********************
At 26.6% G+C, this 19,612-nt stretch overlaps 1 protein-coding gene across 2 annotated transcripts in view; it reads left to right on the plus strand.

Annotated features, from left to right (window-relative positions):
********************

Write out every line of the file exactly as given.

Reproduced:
At 26.6% G+C, this 19,612-nt stretch overlaps 1 protein-coding gene across 2 annotated transcripts in view; it reads left to right on the plus strand.

Annotated features, from left to right (window-relative positions):